Timing is everything. Having spent one of the most boring days of my life in Bratislava due to poor planning (everything was shut on Mondays in Bratislava in 2000), I make sure that galleries, churches, museums etc. are open before planning the trip. No Bratislavan issues here, everything was open as it should be. The Roman theatre's remains were partially viewable from the street, scattered as they were with snacking workers, and the adjoining centre which was full of information on the roles and structures of theatres in Roan times was also open and offered another view of the theatre's remains. However, that was all we could see of the theatre from behind a railing, behind a window or through a glass well in the floor. The helpful lady on reception informed us that in 2016 the theatre would be open for people to walk round the ruin itself and this was borne out a newspaper article I noticed stuck to a door of a derelict building round the corner, dated October 2015. The article was confident in pronouncing that the theatre would be available to the public three months hence, that would make it January - in theory. That meant a couple of weeks later and a more intimate experience with the ruins could have been enjoyed. Such is life! 


The roman theatre was not photo-worthy, scattered as it was with workmen.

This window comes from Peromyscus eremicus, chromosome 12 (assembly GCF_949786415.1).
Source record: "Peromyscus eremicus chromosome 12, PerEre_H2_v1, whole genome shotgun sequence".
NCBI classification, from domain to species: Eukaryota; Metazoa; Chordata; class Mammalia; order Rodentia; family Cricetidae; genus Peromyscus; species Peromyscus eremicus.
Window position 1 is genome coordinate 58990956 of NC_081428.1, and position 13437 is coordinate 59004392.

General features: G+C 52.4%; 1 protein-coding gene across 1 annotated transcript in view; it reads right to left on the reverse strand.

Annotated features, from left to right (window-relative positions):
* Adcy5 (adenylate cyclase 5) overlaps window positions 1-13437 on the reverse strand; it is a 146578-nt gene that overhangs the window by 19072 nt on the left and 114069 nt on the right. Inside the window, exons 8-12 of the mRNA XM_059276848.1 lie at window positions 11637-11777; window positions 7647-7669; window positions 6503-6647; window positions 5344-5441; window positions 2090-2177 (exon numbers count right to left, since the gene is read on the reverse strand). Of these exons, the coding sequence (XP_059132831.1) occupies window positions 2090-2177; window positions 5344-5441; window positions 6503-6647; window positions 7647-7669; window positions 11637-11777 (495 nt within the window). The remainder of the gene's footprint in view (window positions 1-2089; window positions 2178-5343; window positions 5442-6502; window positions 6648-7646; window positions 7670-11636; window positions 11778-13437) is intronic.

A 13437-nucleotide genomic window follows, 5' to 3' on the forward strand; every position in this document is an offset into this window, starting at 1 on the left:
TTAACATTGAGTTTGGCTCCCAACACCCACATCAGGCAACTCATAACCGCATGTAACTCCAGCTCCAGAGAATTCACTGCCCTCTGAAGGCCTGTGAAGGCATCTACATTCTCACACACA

Here's a pigeon on a statue instead.


I'd never seen a camera obscura before I went to Cádiz. I still haven't. The Torre Tavira is one of the city's watchtowers and at the top is the first camera obscura to have been installed in Spain; from there you can get a moving view of the surroundings at that time - like being inside a film.  Of course, our timing was out, the last viewing of the day was in half an hour's time, the viewing lasted 15 minutes, we had 40 minutes before we had to feed the meter again...there will be other chances to view one.

.Our last night in Cádiz was spent looking through a bottle of local red wine, Barbazaul, - well mine was anyway - across the bar at Balandro. We dined very well on Crujientes de queso, puerro y bacon con reducción de Pedro Ximenez, Flamenquín de lomo, aguacate y bacon con crema de cacahuete picante and Milanesa de Pollo Rellena de Salmón y Queso con Bechamel. This is a very popular place. People were queueing at 8pm when the doors opened to get a place at the bar, that's how popular it is. By the time we left at 9.30pm the bar was heaving, standing room only, with the restaurant doing a fairly good trade as well.

Cádiz is a lovely old city where statues dance off their podiums, with interesting and varied architecture and excellent local food and wine. What's not to like?














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  2. Great post about my city! :) I'm happy you enjoyed it there. Only one thing... It's Castillo de Santa Catalina (not Cristina) ;)